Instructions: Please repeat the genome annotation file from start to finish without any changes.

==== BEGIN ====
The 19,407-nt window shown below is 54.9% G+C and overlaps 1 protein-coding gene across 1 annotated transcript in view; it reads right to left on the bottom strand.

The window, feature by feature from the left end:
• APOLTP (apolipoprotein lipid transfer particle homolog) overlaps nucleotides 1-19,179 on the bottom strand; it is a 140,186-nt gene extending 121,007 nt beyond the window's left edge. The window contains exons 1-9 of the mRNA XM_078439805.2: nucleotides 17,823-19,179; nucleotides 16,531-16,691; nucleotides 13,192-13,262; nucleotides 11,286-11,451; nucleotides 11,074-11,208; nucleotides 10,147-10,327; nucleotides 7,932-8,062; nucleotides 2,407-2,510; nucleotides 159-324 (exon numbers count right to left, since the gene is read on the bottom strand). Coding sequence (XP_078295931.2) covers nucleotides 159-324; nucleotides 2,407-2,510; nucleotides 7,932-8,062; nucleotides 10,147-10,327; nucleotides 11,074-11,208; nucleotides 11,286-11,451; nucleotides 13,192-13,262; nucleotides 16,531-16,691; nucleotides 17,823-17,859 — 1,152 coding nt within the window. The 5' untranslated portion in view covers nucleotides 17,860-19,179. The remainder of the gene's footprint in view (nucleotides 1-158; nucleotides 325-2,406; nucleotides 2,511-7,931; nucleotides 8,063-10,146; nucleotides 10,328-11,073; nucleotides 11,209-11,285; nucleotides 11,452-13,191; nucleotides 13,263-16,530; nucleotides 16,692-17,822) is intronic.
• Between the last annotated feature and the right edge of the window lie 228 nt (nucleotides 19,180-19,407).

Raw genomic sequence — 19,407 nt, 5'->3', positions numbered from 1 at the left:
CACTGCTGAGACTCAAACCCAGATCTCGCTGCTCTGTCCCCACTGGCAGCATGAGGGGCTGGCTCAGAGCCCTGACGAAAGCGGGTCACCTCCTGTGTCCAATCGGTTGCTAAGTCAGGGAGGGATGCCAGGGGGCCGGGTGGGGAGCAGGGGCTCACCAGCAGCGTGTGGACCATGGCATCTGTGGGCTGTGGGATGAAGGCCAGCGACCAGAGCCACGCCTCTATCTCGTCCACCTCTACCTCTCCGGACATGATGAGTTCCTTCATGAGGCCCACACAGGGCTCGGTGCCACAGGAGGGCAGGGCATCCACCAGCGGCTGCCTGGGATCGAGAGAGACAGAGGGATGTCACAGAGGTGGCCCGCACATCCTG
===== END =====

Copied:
The 19,407-nt window shown below is 54.9% G+C and overlaps 1 protein-coding gene across 1 annotated transcript in view; it reads right to left on the bottom strand.

The window, feature by feature from the left end:
• APOLTP (apolipoprotein lipid transfer particle homolog) overlaps nucleotides 1-19,179 on the bottom strand; it is a 140,186-nt gene extending 121,007 nt beyond the window's left edge. The window contains exons 1-9 of the mRNA XM_078439805.2: nucleotides 17,823-19,179; nucleotides 16,531-16,691; nucleotides 13,192-13,262; nucleotides 11,286-11,451; nucleotides 11,074-11,208; nucleotides 10,147-10,327; nucleotides 7,932-8,062; nucleotides 2,407-2,510; nucleotides 159-324 (exon numbers count right to left, since the gene is read on the bottom strand). Coding sequence (XP_078295931.2) covers nucleotides 159-324; nucleotides 2,407-2,510; nucleotides 7,932-8,062; nucleotides 10,147-10,327; nucleotides 11,074-11,208; nucleotides 11,286-11,451; nucleotides 13,192-13,262; nucleotides 16,531-16,691; nucleotides 17,823-17,859 — 1,152 coding nt within the window. The 5' untranslated portion in view covers nucleotides 17,860-19,179. The remainder of the gene's footprint in view (nucleotides 1-158; nucleotides 325-2,406; nucleotides 2,511-7,931; nucleotides 8,063-10,146; nucleotides 10,328-11,073; nucleotides 11,209-11,285; nucleotides 11,452-13,191; nucleotides 13,263-16,530; nucleotides 16,692-17,822) is intronic.
• Between the last annotated feature and the right edge of the window lie 228 nt (nucleotides 19,180-19,407).

Raw genomic sequence — 19,407 nt, 5'->3', positions numbered from 1 at the left:
CACTGCTGAGACTCAAACCCAGATCTCGCTGCTCTGTCCCCACTGGCAGCATGAGGGGCTGGCTCAGAGCCCTGACGAAAGCGGGTCACCTCCTGTGTCCAATCGGTTGCTAAGTCAGGGAGGGATGCCAGGGGGCCGGGTGGGGAGCAGGGGCTCACCAGCAGCGTGTGGACCATGGCATCTGTGGGCTGTGGGATGAAGGCCAGCGACCAGAGCCACGCCTCTATCTCGTCCACCTCTACCTCTCCGGACATGATGAGTTCCTTCATGAGGCCCACACAGGGCTCGGTGCCACAGGAGGGCAGGGCATCCACCAGCGGCTGCCTGGGATCGAGAGAGACAGAGGGATGTCACAGAGGTGGCCCGCACATCCTG